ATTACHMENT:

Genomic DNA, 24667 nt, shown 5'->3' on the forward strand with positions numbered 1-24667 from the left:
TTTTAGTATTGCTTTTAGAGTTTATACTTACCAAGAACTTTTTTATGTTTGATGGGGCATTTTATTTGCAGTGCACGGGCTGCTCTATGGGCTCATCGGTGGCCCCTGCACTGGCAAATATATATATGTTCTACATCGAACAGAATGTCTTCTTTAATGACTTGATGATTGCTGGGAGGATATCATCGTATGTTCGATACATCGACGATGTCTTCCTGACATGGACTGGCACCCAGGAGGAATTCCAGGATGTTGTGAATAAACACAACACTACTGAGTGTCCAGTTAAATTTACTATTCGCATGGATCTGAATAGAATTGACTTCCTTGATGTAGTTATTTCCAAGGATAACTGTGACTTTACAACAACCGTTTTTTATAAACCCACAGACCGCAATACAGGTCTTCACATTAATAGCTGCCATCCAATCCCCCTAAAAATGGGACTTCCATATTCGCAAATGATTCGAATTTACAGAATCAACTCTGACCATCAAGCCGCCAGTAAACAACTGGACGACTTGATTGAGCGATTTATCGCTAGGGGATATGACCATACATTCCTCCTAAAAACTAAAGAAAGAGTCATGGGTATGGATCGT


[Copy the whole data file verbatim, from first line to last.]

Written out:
Genomic DNA, 24667 nt, shown 5'->3' on the forward strand with positions numbered 1-24667 from the left:
TTTTAGTATTGCTTTTAGAGTTTATACTTACCAAGAACTTTTTTATGTTTGATGGGGCATTTTATTTGCAGTGCACGGGCTGCTCTATGGGCTCATCGGTGGCCCCTGCACTGGCAAATATATATATGTTCTACATCGAACAGAATGTCTTCTTTAATGACTTGATGATTGCTGGGAGGATATCATCGTATGTTCGATACATCGACGATGTCTTCCTGACATGGACTGGCACCCAGGAGGAATTCCAGGATGTTGTGAATAAACACAACACTACTGAGTGTCCAGTTAAATTTACTATTCGCATGGATCTGAATAGAATTGACTTCCTTGATGTAGTTATTTCCAAGGATAACTGTGACTTTACAACAACCGTTTTTTATAAACCCACAGACCGCAATACAGGTCTTCACATTAATAGCTGCCATCCAATCCCCCTAAAAATGGGACTTCCATATTCGCAAATGATTCGAATTTACAGAATCAACTCTGACCATCAAGCCGCCAGTAAACAACTGGACGACTTGATTGAGCGATTTATCGCTAGGGGATATGACCATACATTCCTCCTAAAAACTAAAGAAAGAGTCATGGGTATGGATCGT